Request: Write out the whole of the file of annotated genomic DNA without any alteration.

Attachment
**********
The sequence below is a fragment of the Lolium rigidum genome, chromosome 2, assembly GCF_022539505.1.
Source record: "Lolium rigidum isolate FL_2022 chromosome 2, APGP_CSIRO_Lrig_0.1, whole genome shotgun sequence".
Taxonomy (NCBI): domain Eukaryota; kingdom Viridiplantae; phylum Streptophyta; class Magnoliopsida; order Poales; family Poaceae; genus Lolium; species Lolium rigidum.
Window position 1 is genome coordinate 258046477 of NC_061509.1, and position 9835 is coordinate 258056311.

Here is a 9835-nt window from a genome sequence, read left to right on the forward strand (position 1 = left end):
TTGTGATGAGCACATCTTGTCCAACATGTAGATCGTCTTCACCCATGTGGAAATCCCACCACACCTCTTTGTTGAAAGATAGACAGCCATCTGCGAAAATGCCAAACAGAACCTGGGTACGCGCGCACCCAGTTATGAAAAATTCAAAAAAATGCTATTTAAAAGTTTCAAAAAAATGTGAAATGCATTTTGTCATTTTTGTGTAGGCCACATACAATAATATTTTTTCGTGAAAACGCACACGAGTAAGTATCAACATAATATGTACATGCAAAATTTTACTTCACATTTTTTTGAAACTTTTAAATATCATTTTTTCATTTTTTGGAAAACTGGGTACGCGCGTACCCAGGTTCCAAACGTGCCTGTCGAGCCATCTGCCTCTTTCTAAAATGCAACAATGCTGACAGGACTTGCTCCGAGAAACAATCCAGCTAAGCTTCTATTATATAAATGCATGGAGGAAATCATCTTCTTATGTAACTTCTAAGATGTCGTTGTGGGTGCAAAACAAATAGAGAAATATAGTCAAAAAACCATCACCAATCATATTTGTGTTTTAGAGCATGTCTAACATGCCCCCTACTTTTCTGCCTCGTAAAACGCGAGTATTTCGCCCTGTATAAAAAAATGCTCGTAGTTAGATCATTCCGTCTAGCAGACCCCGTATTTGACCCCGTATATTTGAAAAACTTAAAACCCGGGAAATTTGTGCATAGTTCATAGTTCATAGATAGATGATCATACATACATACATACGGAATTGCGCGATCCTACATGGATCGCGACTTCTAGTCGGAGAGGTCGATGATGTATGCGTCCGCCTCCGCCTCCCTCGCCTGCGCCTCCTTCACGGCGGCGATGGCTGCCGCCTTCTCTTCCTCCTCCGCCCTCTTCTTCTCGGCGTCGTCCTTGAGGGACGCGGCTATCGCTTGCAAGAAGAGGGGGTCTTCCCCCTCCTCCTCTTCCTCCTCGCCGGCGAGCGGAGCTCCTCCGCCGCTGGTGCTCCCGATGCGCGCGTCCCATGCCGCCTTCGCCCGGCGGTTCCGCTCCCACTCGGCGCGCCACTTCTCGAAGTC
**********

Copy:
The sequence below is a fragment of the Lolium rigidum genome, chromosome 2, assembly GCF_022539505.1.
Source record: "Lolium rigidum isolate FL_2022 chromosome 2, APGP_CSIRO_Lrig_0.1, whole genome shotgun sequence".
Taxonomy (NCBI): domain Eukaryota; kingdom Viridiplantae; phylum Streptophyta; class Magnoliopsida; order Poales; family Poaceae; genus Lolium; species Lolium rigidum.
Window position 1 is genome coordinate 258046477 of NC_061509.1, and position 9835 is coordinate 258056311.

Here is a 9835-nt window from a genome sequence, read left to right on the forward strand (position 1 = left end):
TTGTGATGAGCACATCTTGTCCAACATGTAGATCGTCTTCACCCATGTGGAAATCCCACCACACCTCTTTGTTGAAAGATAGACAGCCATCTGCGAAAATGCCAAACAGAACCTGGGTACGCGCGCACCCAGTTATGAAAAATTCAAAAAAATGCTATTTAAAAGTTTCAAAAAAATGTGAAATGCATTTTGTCATTTTTGTGTAGGCCACATACAATAATATTTTTTCGTGAAAACGCACACGAGTAAGTATCAACATAATATGTACATGCAAAATTTTACTTCACATTTTTTTGAAACTTTTAAATATCATTTTTTCATTTTTTGGAAAACTGGGTACGCGCGTACCCAGGTTCCAAACGTGCCTGTCGAGCCATCTGCCTCTTTCTAAAATGCAACAATGCTGACAGGACTTGCTCCGAGAAACAATCCAGCTAAGCTTCTATTATATAAATGCATGGAGGAAATCATCTTCTTATGTAACTTCTAAGATGTCGTTGTGGGTGCAAAACAAATAGAGAAATATAGTCAAAAAACCATCACCAATCATATTTGTGTTTTAGAGCATGTCTAACATGCCCCCTACTTTTCTGCCTCGTAAAACGCGAGTATTTCGCCCTGTATAAAAAAATGCTCGTAGTTAGATCATTCCGTCTAGCAGACCCCGTATTTGACCCCGTATATTTGAAAAACTTAAAACCCGGGAAATTTGTGCATAGTTCATAGTTCATAGATAGATGATCATACATACATACATACGGAATTGCGCGATCCTACATGGATCGCGACTTCTAGTCGGAGAGGTCGATGATGTATGCGTCCGCCTCCGCCTCCCTCGCCTGCGCCTCCTTCACGGCGGCGATGGCTGCCGCCTTCTCTTCCTCCTCCGCCCTCTTCTTCTCGGCGTCGTCCTTGAGGGACGCGGCTATCGCTTGCAAGAAGAGGGGGTCTTCCCCCTCCTCCTCTTCCTCCTCGCCGGCGAGCGGAGCTCCTCCGCCGCTGGTGCTCCCGATGCGCGCGTCCCATGCCGCCTTCGCCCGGCGGTTCCGCTCCCACTCGGCGCGCCACTTCTCGAAGTC